Rehash #10

  • Steve Rambam talks at HOPE 2010 that privacy is dead, get over it [3h]

  • Noam Chomsky talks [1h] at Google. Quote:

    • “And when you come back to the power of the internet, I think it comes back to us. We don’t use it. We don’t use the resource for the purposes for which it could be used– to break through the silence, oppression, domination, terror, violence, and bring the reality of the world to people. So the internet, potentially, is a wonderful tool, but only if you decide to use it. If you decide to leave it in the hands of private power, of power systems whether state or private, sure– it’ll be used as a way to oppress, undermine and dominate. But that’s a choice.”

  • Good news! European Parliament passes strong net neutrality law

  • Three Expensive Milliseconds – how shaving of 3ms for high-frequency trading is more valuable than a rail tunnel

  • The choke point – monetization in Facebook, LinkedIn, Google and co.

    • “Again and again, we see that if you’re not the customer, you’re the product. “Free” usually means, “you’re not in charge.””

  • Children born today will never have to drive a car includes this video [4min]

  • Why Software Sucks

    • “Computer science is taught with a construction mentality. [...] Aspects of design are covered, but at an internal level, [...] not at the level of what happens when the technology meets the world or the people in it [...]”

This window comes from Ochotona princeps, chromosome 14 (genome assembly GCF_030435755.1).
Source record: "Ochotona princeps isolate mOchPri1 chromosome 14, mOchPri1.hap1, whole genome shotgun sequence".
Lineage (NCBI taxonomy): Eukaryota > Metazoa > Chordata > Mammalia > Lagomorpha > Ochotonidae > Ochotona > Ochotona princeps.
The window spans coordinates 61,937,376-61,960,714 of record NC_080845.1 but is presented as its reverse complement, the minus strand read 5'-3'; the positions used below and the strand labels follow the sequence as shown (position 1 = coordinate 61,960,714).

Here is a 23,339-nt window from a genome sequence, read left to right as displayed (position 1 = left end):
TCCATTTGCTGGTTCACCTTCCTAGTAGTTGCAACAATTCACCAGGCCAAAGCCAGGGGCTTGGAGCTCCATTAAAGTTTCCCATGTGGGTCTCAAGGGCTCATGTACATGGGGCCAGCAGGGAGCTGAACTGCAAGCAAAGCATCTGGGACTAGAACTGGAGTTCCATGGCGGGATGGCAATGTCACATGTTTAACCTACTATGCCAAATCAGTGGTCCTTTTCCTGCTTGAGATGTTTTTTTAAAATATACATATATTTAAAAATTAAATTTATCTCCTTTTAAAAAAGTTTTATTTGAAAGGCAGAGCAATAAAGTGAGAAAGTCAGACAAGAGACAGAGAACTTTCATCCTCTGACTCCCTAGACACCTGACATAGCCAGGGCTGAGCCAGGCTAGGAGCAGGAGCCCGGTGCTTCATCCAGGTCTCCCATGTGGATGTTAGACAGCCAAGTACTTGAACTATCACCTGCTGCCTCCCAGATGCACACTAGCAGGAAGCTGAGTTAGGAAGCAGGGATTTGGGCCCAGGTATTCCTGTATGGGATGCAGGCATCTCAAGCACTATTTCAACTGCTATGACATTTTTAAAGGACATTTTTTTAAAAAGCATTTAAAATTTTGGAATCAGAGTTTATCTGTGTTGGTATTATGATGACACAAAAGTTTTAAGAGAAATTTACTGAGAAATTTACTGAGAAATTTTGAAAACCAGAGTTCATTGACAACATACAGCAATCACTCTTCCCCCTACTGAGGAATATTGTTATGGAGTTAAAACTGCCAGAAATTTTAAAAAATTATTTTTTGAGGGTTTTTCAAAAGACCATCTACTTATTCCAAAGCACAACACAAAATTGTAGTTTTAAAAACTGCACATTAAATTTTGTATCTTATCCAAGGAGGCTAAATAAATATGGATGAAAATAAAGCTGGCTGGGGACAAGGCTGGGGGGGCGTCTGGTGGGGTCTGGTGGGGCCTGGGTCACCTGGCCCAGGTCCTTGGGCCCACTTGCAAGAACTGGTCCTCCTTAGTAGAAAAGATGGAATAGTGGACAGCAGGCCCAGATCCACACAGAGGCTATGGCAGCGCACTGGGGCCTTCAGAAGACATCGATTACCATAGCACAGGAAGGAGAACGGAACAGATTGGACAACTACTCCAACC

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  • Here is how we take back the internet [35min] – Edward Snowden talks about his revelations, and how we do not need to trade liberty for security (transcript). My favorite part:

    • Q: You might think if you haven’t done anything wrong then it doesn’t really matter. Why should we care about all this surveillance?

    • A: The first thing is you’re giving up your rights. “I don’t think I’m going to need them so I’ll get rid of them, it doesn’t really matter, these guys will do the right thing.”  But your rights matter because you never know when you’ll need them. In democratic societies around the world, people should be able to pick up the phone, call family, send text messages to loved one, travel by train, buy an airline ticket — without wondering how those events will look to an agent of government, possibly not even your government but one years in the future. How might this be misinterpreted? We have a right to privacy. We require warrants to be based on probable causes. Trusting any government authority with the entirety of human communications without any oversight is too great a temptation to be ignored.

  • Tim Berners-Lee’s AMA on reddit – here are some of my favorite questions and answers:

    • Q: You talked recently about having a “Magna Carta” of sorts for the web. How do you envision that sort of system working?
      A: Well, what do you think? Crowdsource a bill of rights at the very high level — values level — globally, non-nationally, in the first half of this year, and then in the second half of the year in each country make a list of the changes to the national system which will be necessary to implement it? That is plan A I think. See webwewant.org